this will display a list of the modules you must load in order to access this version.
To list the modules available on a given system, use
[name@server ~]$ module avail
You can obtain a list of modules available for a particular library or tool, for example modules related to
[name@server ~]$ module avail openmpi
Note that the
module avail command may not list some modules that are incompatible with the modules you have loaded. To see the complete list of all modules use the
spider sub-command documented below.
list lists the modules that are currently loaded in your environment.
[name@server ~]$ module list
load lets you load a given module. For example,
[name@server ~]$ module load gcc/9.3
could let you access the GCC compilers, version 9.3.
You can load more than one module with a single command. For example,
[name@server ~]$ module load gcc/9.3 openmpi/4.0
will load at the same time the GCC 9.3 compilers and the Open MPI library 4.0, compiled for GCC.
If you load a module that is incompatible with one you already have loaded, Lmod will tell you that it has replaced the old module with a new one. This can occur especially for compilers and MPI implementations.
unload removes a module from your environment. For example,
[name@server ~]$ module unload gcc/9.3
would remove the GCC 9.3 compilers from your environment.
If you have other modules loaded that depend on this compiler, Lmod will tell you that they have been disabled.
purge allows you to remove all the modules you have loaded in one go.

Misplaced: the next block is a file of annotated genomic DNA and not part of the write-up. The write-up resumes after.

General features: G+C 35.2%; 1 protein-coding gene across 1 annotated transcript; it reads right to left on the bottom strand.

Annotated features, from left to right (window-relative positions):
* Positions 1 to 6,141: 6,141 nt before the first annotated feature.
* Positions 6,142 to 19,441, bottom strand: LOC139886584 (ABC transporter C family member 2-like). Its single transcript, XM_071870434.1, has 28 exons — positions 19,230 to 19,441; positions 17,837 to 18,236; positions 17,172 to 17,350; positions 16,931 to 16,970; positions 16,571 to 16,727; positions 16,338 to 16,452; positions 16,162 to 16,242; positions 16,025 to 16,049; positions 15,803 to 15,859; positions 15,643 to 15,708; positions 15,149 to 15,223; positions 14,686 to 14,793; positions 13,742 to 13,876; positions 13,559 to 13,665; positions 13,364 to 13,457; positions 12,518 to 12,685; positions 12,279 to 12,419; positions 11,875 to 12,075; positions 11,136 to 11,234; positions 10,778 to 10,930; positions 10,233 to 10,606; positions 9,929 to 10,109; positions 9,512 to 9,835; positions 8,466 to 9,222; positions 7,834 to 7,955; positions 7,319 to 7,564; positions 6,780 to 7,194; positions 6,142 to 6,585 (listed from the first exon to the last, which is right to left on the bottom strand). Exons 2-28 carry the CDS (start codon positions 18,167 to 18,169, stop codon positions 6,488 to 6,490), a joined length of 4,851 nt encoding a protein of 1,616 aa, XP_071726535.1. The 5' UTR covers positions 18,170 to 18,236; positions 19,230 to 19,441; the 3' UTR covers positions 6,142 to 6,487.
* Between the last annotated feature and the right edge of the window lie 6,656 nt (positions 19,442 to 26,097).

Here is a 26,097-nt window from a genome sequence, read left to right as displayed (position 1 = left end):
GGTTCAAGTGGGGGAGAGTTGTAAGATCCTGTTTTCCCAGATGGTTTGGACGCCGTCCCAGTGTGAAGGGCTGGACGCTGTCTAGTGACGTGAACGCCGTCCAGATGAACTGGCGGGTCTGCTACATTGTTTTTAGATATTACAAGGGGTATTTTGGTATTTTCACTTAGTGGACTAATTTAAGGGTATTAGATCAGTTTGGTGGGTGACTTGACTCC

Some modules may be marked "sticky" (permanent) by system administrators. These will not be unloaded.
show, help and
show, help and
whatis provide additional information about a given module. The
show sub-command displays the entire module,
help displays a help message, and
whatis shows a description of the module.
[nom@serveur ~]$ module help gcc/9.3
keyword allow you to search for a keyword in all modules. If you don't know which module is appropriate for your calculation, you can search the description.
Loading modules automatically
We advise against loading modules automatically in your .bashrc. Instead we recommend that you load modules only when required, for example in your job scripts. To facilitate the repeated loading of a large number of modules we recommend you use a module collection.
Lmod allows you to create a collection of modules. To do so, first load the desired modules. For example:
[name@server ~]$ module load gcc/9.3 openmpi/4.0.3 mkl
Then use the
save sub-command to save this collection: